My hobby of the day is freaking out over whether I’ll get to CDG on time. I checked in with my Android, so that’s done. But I have to take the bus from the train station to the airport. How long will that take? How long will I have to wait for the bus? Will I be able to find the place to check in? Will my bags be overweight? Will I remember to put my multitool in my suitcase so they don’t think I’m trying to kill anyone? And I would really like to have time to take advantage of the special lounge my Premium Economy ticket entitles me to–I believe it’s a 35 Euro fee to use it, but… this sort of thing is just so much fun. They have all sorts of nice things to eat and drink there, and I will be able to escape from the madness of CDG before my flight. Flying is stressful enough, travel too, so the little (and big) comforts count a lot.

I keep reminding myself that EVERYTHING IS FINE and to stop freaking out.


All aboard!

Although what to call it on an airplane… anyway, here I am, and feeling fairly well rested, thanks to Air France Business Lounge. I sprang for it, at 45 Euros, which is more worth it if you have a longer layover/WAIT. Or if you have a great thirst for GOOD BOOZE, which they have in store. After two weeks in Belle France, drinking the most delightful wines, it was nice to be able to enjoy some VODKA and brandies, also some good wines.

Apparently  this flight is mostly empty. How odd. Well, here I am, all alone in my little window seat. With a few beers and waters to go from the B-salon. Water, especially. You need that on these flights.

My trip to Paris… well, it was a relief to arrive at CDG, but then I had to navigate the checkin process. Silly me, trying to use the automated kiosks. PITA. Anyway, I did manage to print my luggage tags, and I had already put my boarding pass on my Android. BTW, thank GOD for the little cans of Perrier from the Business lounge, because it’s hot as  FUCK here on this plane and I need to hydrate after pounding that vodka, wine, and brandy. True, just a wee nip of each, but still.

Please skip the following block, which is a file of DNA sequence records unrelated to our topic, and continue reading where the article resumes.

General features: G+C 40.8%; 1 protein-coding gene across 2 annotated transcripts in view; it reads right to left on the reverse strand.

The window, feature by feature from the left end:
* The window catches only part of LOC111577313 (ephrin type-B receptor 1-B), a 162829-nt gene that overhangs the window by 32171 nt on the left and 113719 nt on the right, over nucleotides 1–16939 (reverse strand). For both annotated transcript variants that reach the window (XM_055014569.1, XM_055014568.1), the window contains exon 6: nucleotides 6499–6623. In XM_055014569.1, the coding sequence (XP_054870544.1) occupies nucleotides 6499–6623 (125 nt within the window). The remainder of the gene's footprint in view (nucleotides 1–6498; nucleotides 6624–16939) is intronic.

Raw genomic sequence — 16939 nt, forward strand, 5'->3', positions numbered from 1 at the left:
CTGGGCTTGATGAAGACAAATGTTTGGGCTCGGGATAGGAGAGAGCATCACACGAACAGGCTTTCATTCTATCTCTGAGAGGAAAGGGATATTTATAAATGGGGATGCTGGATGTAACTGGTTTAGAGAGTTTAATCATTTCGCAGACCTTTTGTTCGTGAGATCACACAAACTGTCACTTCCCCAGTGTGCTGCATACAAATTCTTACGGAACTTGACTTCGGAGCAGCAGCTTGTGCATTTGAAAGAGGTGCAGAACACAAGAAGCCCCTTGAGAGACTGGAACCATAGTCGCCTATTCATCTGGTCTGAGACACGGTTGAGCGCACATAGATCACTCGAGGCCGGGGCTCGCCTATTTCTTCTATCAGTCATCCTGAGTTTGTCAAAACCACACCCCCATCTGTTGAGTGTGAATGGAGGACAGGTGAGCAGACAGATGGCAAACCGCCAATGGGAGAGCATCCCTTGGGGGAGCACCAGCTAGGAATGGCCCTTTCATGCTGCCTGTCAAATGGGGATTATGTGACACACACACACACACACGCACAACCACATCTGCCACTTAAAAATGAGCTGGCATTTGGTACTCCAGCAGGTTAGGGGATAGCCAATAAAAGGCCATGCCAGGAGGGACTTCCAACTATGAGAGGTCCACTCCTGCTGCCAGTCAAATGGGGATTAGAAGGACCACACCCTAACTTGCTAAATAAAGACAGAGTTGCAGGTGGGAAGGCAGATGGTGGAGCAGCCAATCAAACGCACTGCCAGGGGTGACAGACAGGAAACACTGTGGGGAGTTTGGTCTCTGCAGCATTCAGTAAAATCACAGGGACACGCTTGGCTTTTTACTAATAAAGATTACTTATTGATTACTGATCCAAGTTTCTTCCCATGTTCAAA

So glad I did manage to nab the seat in first class. Jesus, second was disgusting, and not just from my neighbor (who seriously needed a fucking spanking on his hygiene, the pig). No, the entire car was gross, which was probably why the conductor was so amenable. There I was, obviously hiding from the stench in the cafe car, seeking refuge. People say the French stink, but did they check the passports? Because I spent a week with French horse people and NEVER notice a stink, not even from the animals.

I was quite pleased to have French people respond to me mostly in French, EVEN AT THE AIRPORT, until I felt over my head and had to say
“je ne comprends pas” with a 😦 in my voice and expression. But I tried, and even if we spoke a bit of English, I would always toss in a bit of French for good measure.

Gott in Himmel. This flight was delayed due to some connecting issue. WHATEVER, but I left my boozy comfort for THIS??? Anyway, get these peasants on board so I can get home.

It was awfully nice to have one of the AF people at the gate send his regards to Boston after I said to him (and all of France) “AU REVOIR A FRANCE.” I don’t tone it down, ever, and why should I.

Okay, they just brought some Evian water, which is a nice touch, but WHERE IS MY FUCKING CHAMPAGNE???


My new stock phrase, especially for today as I make my way to the final leg of my journey aboard the TGV.  Of course it’s mad crowded with vacationers–I tried to switch my reservation to the 10:30 train when we got to the station early, but no luck there. At least I knew to reserve my seats in advance. Your Rail Pass is useless without a reservation.

Anyway, about my stock phrase, “sorry to disturb  you!” … it comes from my frantic efforts to actually board this train. Talk about “hurry up and wait,” after sitting at the station for about two hours, on the platform for the last 10 minutes or so, the train arrives but my coach is nowhere near where I was standing. Off I go through this crowd, “desolee,” etc.  Finally I see my coach and board. I breathed only a half a sigh of relief though, because where the hell was I supposed to put my RIDICULOUS valise? Well, I found my seat and there was a little luggage platform  nearby. Fortunately the people with bags there were also going to Lyon, where I change trains to make my destination to Villars-les-Dombes. Where hopefully my hotel room awaits. So I rearranged the luggage to put mine on the bottom–rather embarrassing to have this enormous suitcase, but no one told me how small the luggage storage was on these trains!